Q: I was diagnosed with shingles. Am I contagious? A: Shingles, or herpes zoster, is an internal reactivation of the chickenpox virus. It occurs in persons who have already had chickenpox. Unlike chickenpox, which is spread by a respiratory route, herpes zoster can be spread by direct contact with an affected area. It is impossible to "catch" shingles from someone, but a person who has never had chickenpox can develop it by coming into contact with a person afflicted with shingles.
Q: Ever since I was diagnosed with genital herpes, I have been getting outbreaks once or twice a month. What can I do about this? A: The number of cases of genital infection with herpes simplex has increased tremendously over the past few decades. It is estimated that more than 25 million Americans are infected with genital herpes. After primary infection, recurrences are common and vary from once every few years to biweekly. For those with frequent outbreaks, oral antiviral medication can be taken to suppress recurrence. Typically, a pill is taken once or twice a day. Fortunately, outbreaks occur less frequently over time.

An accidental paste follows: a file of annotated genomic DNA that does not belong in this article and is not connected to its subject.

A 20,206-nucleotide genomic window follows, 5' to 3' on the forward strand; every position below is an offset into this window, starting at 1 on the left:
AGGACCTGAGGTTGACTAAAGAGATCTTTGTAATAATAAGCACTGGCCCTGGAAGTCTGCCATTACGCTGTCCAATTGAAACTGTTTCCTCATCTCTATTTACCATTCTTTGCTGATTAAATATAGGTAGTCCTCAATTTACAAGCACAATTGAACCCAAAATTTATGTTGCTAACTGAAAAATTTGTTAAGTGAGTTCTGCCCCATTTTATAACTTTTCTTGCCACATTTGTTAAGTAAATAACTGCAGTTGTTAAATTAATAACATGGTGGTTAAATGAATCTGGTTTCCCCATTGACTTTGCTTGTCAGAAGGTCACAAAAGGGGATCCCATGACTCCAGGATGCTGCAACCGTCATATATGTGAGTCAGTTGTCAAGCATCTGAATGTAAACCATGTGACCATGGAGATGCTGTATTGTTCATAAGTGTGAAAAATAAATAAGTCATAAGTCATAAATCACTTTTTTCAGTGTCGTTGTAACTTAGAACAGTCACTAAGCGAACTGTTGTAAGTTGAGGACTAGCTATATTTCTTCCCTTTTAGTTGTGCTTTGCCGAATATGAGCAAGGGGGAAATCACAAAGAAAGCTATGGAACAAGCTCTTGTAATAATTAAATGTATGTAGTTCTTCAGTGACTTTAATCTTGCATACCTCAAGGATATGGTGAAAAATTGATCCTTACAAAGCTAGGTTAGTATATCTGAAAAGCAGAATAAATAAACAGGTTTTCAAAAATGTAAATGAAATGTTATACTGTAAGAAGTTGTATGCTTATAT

Q: My doctor told me that my son has a viral rash, but he didn't know what virus caused it. How can that be? A: Some viruses result in rashes with specific characteristics (e.g., chickenpox), but others are not easy to identify. Viral infections commonly cause rashes, especially in children, and eruptions usually resolve after the immune system clears the virus. After the rash is gone, some skin peeling may occur.
Q: I was told I have pityriasis rosea. What is it? A: Pityriasis rosea is a fairly common skin rash that erupts mainly on the torso and upper extremities. The lesions are typically pink and oval with slight overlying scale. It usually is not itchy. A viral origin has long been suspected, and there is recent evidence that human herpesvirus 7 (HHV-7) may be the cause. It typically resolves in 6 to 12 weeks without scarring, and recurrences are rare.